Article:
November 29, 2006
Georgia Power Proposes to Replace Metro Atlanta Coal-Fueled Plant With Cleaner Natural-Gas Fueled Generator
ATLANTA, Nov. 29 /PRNewswire/ -- Georgia Power announced today that the company is proposing to replace a coal-fueled plant in metro Atlanta with a more efficient natural gas-fueled generating unit.
(Logo: http://www.newscom.com/cgi-bin/prnh/20050216/CLW066LOGO)Replacing coal-fueled Plant Jack McDonough, located in Smyrna, with a natural gas-fueled "combined cycle" generating unit is expected to be more cost effective than retrofitting the plant with expensive environmental controls. The natural gas-fueled unit also will produce cleaner energy than McDonough's two coal units, even if those coal units were retrofitted with the additional controls.
As a result of growth in demand and increased environmental regulations, Georgia Power is proposing - in a filing next year with the Georgia Public Service Commission (PSC) - to invest in a new 800-megawatt natural gas combined cycle unit at the 370-acre site.
The proposal to replace the coal units will be submitted with the company's 2007 Integrated Resource Plan (IRP), which will be filed in late January at the PSC.
In a prior "Requests for Proposals" (RFP) filing at the PSC, the company proposed adding two other 800-megawatt natural gas fueled generators at the McDonough site. The addition of a third unit to replace McDonough's coal- fueled units would bring the capacity of the site to 2,400 megawatts. Georgia Power will file a certification request for the first two units with the PSC in late January.
Plant Jack McDonough was built inside the perimeter near Smyrna in the 1960s to provide a reliable source of electricity to metro Atlanta. The company also recently demolished a 1940s-era coal plant, Plant Atkinson, at the same site.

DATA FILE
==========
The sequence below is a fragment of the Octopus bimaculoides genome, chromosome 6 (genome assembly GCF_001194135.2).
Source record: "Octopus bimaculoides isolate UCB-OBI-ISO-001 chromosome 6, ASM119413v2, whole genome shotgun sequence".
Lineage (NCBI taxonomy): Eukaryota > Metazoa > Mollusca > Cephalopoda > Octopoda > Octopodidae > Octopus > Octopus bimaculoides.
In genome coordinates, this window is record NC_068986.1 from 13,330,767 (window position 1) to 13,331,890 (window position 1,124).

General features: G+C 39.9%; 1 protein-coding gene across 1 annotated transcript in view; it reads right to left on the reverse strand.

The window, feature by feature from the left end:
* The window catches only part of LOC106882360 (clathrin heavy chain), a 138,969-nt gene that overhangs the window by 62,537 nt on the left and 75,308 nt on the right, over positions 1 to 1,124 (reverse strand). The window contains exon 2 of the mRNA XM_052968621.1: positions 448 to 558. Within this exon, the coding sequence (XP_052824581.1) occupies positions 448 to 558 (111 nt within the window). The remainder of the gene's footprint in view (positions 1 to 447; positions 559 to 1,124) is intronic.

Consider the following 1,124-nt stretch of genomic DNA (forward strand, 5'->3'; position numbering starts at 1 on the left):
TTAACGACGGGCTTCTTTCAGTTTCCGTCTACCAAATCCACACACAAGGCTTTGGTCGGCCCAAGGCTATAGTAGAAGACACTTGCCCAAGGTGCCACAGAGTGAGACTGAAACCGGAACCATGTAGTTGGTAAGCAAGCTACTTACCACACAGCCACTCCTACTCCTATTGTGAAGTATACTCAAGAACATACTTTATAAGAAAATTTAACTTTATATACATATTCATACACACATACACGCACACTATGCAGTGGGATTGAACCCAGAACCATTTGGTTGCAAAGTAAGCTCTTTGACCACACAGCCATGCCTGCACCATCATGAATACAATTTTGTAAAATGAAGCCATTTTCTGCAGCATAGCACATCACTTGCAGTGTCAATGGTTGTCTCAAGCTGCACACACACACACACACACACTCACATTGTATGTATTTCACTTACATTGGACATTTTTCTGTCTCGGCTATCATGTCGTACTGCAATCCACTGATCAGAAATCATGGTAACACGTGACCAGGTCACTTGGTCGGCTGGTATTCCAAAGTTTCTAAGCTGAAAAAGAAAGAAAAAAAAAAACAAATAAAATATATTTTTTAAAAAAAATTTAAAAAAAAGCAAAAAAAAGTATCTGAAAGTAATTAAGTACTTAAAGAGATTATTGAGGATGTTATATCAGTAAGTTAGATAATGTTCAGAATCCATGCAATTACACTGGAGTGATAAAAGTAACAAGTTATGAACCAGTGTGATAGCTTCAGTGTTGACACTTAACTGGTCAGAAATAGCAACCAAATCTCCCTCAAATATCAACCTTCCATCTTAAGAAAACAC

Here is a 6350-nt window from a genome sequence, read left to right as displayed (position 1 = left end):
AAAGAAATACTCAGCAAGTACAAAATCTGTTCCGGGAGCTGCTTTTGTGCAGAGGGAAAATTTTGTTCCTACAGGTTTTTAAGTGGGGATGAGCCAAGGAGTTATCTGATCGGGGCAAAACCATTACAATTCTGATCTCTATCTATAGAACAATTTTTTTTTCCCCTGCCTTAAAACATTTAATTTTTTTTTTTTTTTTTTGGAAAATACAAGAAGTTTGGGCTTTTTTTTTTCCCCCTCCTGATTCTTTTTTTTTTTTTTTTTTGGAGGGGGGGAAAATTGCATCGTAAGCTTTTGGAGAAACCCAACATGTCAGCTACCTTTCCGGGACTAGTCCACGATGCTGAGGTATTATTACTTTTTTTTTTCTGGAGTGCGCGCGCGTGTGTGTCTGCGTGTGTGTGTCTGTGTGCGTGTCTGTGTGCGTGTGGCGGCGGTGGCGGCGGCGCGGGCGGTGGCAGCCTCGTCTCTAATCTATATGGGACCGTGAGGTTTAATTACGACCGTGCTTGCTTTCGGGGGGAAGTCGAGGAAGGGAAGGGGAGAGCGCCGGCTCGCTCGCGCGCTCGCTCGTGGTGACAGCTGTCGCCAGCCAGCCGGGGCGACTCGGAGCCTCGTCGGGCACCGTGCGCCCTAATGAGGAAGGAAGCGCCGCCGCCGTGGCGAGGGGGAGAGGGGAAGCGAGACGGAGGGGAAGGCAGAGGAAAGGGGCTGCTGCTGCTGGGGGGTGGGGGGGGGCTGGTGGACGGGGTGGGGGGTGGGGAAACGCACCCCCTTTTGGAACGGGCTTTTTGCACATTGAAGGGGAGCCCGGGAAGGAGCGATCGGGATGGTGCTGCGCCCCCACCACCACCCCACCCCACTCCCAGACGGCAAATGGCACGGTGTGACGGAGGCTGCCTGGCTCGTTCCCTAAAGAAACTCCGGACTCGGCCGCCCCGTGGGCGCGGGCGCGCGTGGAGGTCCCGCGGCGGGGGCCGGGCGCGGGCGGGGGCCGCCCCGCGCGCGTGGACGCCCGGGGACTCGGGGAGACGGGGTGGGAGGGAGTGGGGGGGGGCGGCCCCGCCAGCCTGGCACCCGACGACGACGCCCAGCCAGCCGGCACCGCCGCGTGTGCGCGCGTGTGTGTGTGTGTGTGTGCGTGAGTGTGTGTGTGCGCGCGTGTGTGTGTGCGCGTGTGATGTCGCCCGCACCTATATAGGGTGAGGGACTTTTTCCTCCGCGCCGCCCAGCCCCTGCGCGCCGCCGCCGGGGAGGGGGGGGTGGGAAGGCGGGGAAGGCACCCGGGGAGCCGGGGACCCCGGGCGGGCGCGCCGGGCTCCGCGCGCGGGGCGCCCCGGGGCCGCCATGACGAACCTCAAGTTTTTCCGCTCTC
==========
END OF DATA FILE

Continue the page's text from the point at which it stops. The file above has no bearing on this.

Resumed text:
"Plant McDonough has been an important part of our system in the metro Atlanta area for many years," said Mike Garrett, Georgia Power president and CEO. "Replacing these coal units with highly-efficient combined cycle units is expected to cost less - and improve Atlanta's air quality."
Georgia Power expects to invest billions of dollars on new environmental controls on its larger, more efficient coal-fueled power plants. "For our larger units, it makes sense economically and environmentally to invest in these controls," said Chuck Huling, Georgia Power's vice president of environmental affairs.
"Plant McDonough is the only coal-fueled power plant we have located within the metro area, so replacing the coal units with gas generators will help improve the air in metro Atlanta," Huling said. "We have significantly reduced NOx emissions statewide by installing Selective Catalytic Reduction (SCR) technology and we're in the process of building scrubbers to reduce SO2 emissions on many of our larger units." Huling added. "Removing the coal units at Plant McDonough will significantly reduce NOx and SO2 emissions from a plant site located within the perimeter of metro Atlanta."
"It makes sense to use an existing generating site near Atlanta for new generation from a land use standpoint," Garrett added. "Use of this site also helps add reliability to our system by ensuring we have adequate generating capacity near a high-demand area."
If Georgia Power's proposals are approved by the PSC and the company receives appropriate permits, construction is expected to begin on the first gas unit in 2008. This unit is scheduled to be on-line late in 2010, and the total project would be completed by 2012.
Georgia Power is the largest subsidiary of Southern Company, one of the nation's largest generators of electricity. The company is an investor-owned, tax-paying utility, serving 2.25 million customers in 155 of 159 counties in Georgia. Georgia Power's rates remain well below the national average.
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CONTACT: John Sell or Tiffany Gilstrap of Georgia Power, +1-404-506-7676,or +1-800-282-1696
Web site: http://www.georgiapower.com/